Marc Ecko's Getting Up: Contents Under Pressure review

Vandalize for justice

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You'll also need to contend with rival crews, belligerent workers and the stormtrooper-like CCK police, all of whom are itching for a kung-fu throwdown. There are three ways to deal with these threats: Avoid them, sneak up and knock them out, or run right up and kick their asses. Sometimes these fights get silly (like when you try to run from the CCK and they start chucking an unlimited supply of riot batons at you), but delivering beatdowns is a lot of fun as Trane takes on multiple opponents with punches, kicks and whatever heavy objects are lying about. You can lock on to a single opponent or just flail wildly at a group, and the slow-motion "power moves" make it feel like you're really doing some damage.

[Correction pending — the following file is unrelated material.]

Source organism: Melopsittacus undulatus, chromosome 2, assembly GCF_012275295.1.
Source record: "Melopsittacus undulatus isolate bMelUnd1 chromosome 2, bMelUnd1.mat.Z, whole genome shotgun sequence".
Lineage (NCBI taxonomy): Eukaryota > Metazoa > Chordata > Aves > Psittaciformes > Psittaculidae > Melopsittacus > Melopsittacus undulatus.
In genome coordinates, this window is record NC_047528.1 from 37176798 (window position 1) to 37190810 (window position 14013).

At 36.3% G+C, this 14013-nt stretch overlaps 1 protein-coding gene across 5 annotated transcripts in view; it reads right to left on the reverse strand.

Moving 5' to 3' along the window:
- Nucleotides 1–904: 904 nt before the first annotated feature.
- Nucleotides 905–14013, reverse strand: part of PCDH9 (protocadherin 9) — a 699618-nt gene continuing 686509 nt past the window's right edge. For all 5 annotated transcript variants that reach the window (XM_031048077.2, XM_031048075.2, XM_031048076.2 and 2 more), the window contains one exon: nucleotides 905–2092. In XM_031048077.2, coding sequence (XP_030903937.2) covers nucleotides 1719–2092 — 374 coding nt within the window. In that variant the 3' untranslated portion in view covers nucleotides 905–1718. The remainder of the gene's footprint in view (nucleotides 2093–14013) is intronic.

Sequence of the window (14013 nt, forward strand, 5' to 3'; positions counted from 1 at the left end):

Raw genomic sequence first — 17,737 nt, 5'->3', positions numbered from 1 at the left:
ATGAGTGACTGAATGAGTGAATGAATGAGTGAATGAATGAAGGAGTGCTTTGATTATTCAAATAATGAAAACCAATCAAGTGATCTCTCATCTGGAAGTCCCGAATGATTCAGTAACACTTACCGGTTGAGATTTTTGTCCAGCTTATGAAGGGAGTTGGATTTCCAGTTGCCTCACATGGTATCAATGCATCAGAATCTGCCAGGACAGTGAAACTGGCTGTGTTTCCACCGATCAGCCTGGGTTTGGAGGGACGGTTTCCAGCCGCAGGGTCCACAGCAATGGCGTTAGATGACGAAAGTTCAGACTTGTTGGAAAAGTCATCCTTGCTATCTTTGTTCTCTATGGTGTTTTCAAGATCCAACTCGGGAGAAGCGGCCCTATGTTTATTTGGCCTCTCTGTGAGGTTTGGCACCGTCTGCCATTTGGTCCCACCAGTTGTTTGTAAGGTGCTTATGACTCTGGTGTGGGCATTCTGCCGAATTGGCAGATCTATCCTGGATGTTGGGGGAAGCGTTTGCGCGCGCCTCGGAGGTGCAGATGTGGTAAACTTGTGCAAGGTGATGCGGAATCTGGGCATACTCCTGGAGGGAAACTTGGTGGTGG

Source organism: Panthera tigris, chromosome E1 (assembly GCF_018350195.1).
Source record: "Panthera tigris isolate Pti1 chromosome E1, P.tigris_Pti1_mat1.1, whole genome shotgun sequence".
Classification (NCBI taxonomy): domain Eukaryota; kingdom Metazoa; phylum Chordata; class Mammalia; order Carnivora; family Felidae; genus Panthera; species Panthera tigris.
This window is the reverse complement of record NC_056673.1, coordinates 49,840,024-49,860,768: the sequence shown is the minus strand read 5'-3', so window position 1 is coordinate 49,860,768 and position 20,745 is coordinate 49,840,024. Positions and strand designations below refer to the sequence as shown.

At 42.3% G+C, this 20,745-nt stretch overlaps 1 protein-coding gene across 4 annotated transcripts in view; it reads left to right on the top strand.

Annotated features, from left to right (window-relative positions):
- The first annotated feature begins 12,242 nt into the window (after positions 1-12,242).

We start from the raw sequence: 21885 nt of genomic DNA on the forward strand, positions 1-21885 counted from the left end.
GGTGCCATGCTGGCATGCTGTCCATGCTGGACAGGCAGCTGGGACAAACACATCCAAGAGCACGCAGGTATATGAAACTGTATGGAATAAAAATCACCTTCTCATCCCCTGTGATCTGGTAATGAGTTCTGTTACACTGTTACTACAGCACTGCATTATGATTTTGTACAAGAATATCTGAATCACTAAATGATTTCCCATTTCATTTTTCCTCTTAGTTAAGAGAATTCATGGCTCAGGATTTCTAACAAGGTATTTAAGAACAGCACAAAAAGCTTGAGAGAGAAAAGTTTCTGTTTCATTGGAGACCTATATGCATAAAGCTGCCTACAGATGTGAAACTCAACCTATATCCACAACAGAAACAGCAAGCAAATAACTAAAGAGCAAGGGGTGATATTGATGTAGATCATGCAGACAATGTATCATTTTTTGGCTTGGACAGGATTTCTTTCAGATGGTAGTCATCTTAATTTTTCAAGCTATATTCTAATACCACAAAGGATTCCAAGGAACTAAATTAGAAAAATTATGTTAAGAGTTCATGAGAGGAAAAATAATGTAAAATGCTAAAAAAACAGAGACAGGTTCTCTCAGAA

The best part is grappling, though, as it lets you do things like hurl opponents face-first through windows and watch them fall in slow motion. Mastering these moves also comes in handy for Beatdown mode, which lets two players duke it out as unlockable characters.

Action aside, Getting Up is certainly unique. Six real-life graffiti artists lend their voices and faces to the storyline, lending the game just enough street cred to offset all the product placement (like the Ecko energy drinks and hidden "iPod songs" scattered throughout every level). The overall package is slick, though, with stellar actors and an eclectic soundtrack that blends hip-hop with rock and punk.

More info

DescriptionThis probably won't do for graffiti what the Tony Hawk games did for skateboarding, but it does make it look like a lot of fun.
US censor rating"Mature","Mature","Mature"
UK censor rating"16+","16+","16+"
Release date1 January 1970 (US), 1 January 1970 (UK)
Mikel Reparaz
After graduating from college in 2000 with a BA in journalism, I worked for five years as a copy editor, page designer and videogame-review columnist at a couple of mid-sized newspapers you've never heard of. My column eventually got me a freelancing gig with GMR magazine, which folded a few months later. I was hired on full-time by GamesRadar in late 2005, and have since been paid actual money to write silly articles about lovable blobs.